Tuesday, October 04, 2005

If you are interested in running for state office...

...you better read this. (hint, hint bob lee)

Matt at MichiganLiberal started a discussion of what we need to do to get the economy going:

At the next great economic calamity to befall our state - perhaps the bankruptcy of General Motors-spinoff Delphi, or GM itself - ask Michigan's TV stations for an hour of time for an "emergency address" to the people of Michigan. Try to pick a night that's slow ratings-wise - so they're more likely to air your speech. Don't do what Mr. Bush does and go off somewhere in front of a colorful background filled with subliminal messages, or use rescue helicopters or American soldiers as props. No, do your address from the Governor's office - the nice one with the big desk in the Capitol. Make damn sure someone competent is in charge of sound, video and lighting. Pay them yourself if necessary. Everything needs to be perfect. If it isn't, you're doomed.
That's how Matt started, here is some of his ideas:

What are some ideas? Well, what are the most serious problems the state faces, and what might actually fix them? For starters, I'd say reform of the health care system. Simplicity is the key here. Don't pollute your proposal with a bunch of extraneous provisions to satisfy this lobbyist or that. But you're smart, you know this already (read more of my thoughts on health care here).

Public works projects for laid off workers. You've already touched on this a little. But I really think you need to kick it up a few notches. People should see these crews working in their communities, and be able to identify them. Folks should be able to look out on their street know that "Governor Granholm put those people to work."

Also, just like the WPA did, pick some high profile locations, and have people work there. For instance have the state take possession of some of the abandoned landmarks in our urban areas and make them new again. When people drive by the old Michigan Central railroad terminal, or the old Book Cadillac hotel and see lights on and people working, they'll know that Governor Granholm did that. That's the kind of thing you do to inspire confidence, to make people want to keep trying...to give them hope.
The discussion went on in the comments, I (posting as chanupi), being the neophyte to Michigan tax and budget policy, asked how do we pay for this?

jmgear answered quickly:

How to pay for the necessary massive public investment that Michigan needs?

Easy -- STOP taxing the things you WANT the economy to produce more of (jobs, savings, investment, urban renewal) and START taxing the things you want less of (energy consumption, depletion of nonrenewable resources, emission of pollution, urban decay and land speculation).

So, for her fireside address on the economic emergency, here's the pitch:
  1. Michigan income tax goes to zero
  2. Single business tax goes to zero
  3. In land zoned residential and commercial, all property tax is levied on the land, not the buildings -- that way, anyone sitting on vacant land for speculation pays the full freight, same as if the land was 100% built out. Thus, anyone improving their land is not hit with a tax increase as a "thanks" from Michigan.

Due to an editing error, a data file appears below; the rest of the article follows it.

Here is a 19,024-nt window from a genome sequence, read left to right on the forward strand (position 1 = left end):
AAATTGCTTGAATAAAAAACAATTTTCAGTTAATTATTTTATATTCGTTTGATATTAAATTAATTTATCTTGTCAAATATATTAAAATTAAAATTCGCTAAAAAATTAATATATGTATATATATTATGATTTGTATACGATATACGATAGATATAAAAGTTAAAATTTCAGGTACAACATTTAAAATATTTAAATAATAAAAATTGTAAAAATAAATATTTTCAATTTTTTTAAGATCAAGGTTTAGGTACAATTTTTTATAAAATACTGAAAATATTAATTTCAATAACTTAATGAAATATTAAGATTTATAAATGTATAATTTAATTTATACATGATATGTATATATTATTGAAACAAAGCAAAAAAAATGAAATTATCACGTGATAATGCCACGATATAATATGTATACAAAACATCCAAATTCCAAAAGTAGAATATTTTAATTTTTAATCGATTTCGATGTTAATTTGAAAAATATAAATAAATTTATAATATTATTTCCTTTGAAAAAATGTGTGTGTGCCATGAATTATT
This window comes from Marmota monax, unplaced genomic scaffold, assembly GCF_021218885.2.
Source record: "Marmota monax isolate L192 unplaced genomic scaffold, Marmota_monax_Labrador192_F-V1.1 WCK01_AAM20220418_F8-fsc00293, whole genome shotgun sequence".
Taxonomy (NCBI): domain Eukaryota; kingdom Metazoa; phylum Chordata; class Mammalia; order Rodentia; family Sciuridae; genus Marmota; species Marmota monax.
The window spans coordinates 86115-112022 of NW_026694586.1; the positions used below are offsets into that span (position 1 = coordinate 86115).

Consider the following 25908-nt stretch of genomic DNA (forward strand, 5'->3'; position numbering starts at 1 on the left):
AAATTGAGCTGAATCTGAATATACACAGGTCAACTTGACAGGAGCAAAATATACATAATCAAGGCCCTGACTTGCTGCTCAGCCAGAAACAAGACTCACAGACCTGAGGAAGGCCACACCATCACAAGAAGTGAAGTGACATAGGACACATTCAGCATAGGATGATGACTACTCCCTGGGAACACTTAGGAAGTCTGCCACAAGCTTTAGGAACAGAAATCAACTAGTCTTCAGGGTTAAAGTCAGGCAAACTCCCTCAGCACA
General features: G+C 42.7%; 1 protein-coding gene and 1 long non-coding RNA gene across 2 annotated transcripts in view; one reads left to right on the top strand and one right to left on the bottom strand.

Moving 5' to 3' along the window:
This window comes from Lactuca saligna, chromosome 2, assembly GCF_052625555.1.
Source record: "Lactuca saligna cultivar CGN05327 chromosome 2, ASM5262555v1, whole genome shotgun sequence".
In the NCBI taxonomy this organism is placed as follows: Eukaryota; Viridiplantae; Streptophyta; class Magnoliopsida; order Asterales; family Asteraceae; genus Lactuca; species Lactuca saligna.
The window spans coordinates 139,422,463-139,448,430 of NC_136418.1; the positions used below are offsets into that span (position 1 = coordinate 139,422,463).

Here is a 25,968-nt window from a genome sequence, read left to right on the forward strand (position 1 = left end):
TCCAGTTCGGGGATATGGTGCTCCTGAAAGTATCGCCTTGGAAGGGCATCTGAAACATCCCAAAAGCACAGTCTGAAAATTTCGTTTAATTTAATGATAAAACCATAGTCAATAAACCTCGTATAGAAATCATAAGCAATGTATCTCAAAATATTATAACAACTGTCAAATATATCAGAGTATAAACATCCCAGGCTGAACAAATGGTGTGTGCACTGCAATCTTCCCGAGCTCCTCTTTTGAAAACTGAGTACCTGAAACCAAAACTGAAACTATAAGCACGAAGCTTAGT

Housing and rental costs drop as all the property currently being held off the market has to come back on the market, and new construction soars; builders would have to build low-income housing because the rich can't live in more than one house at a time, and most of the land being held for speculation is in depressed areas where the rich won't live. So we address the shelter shortage and put people to work at the same time.

4) Make up for any lost revenues and provide the funds needed for the state investment program by

a) taxing all fuels in proportion to carbon content and with graduated taxes on residential and business energy use (i.e., those consuming the most pay at a higher rate).

b) taxing import or production of any non-recyclable technical materials ("technical materials" are, essentially, anything you couldn't put into your garden): so rechargeable batteries escape the taxes, as do #1 and #2 plastic drink bottles -- but non-rechargeable batteries and anything packaged in #3-#7 plastic pays a tax. Taxes are applied at the wholesale level so that they are administratively cheap and show up in prices in proportion to use.

5) Institute a statewide "pay at the pump" auto liability insurance system, where we add the no-fault insurance premium to the gas, rather than making everyone buy it from profit-making insurance companies. This way, people only pay in proportion to the amount they drive, the overhead and markup of the insurance companies is eliminated, and we get 100% coverage, instead of our 10-12% ininsured motorists rate, which is a form of stiff tax on all of us who have to carry UIM coverage. (You keep it a private system though, in that you let insurance companies by bid to service the policies for blocks of 10,000 drivers in balanced-risk blocks. In other words, you take the fat out of the system, make it work better, but don't take it over.)

You raise more than you need here, and you dedicate the funds to paying for the necessary investments in mass transit and urban renewal and redesign (to reduce the need for mobility entirely).

6) Paving moratorium -- a "no net loss" of land policy effective immediately. That way, anyone who wants to pave any land area has to restore an equivalent amount of land in the state. (You can tailor this to increase the rewards -- so that someone can get an extra "area" reward for restoring land near streams and rivers, for instance.)

Excellent stuff. We need to start having discussions like these, if we are to get out of the hole Engler and the Rethuglicans have dug for us.


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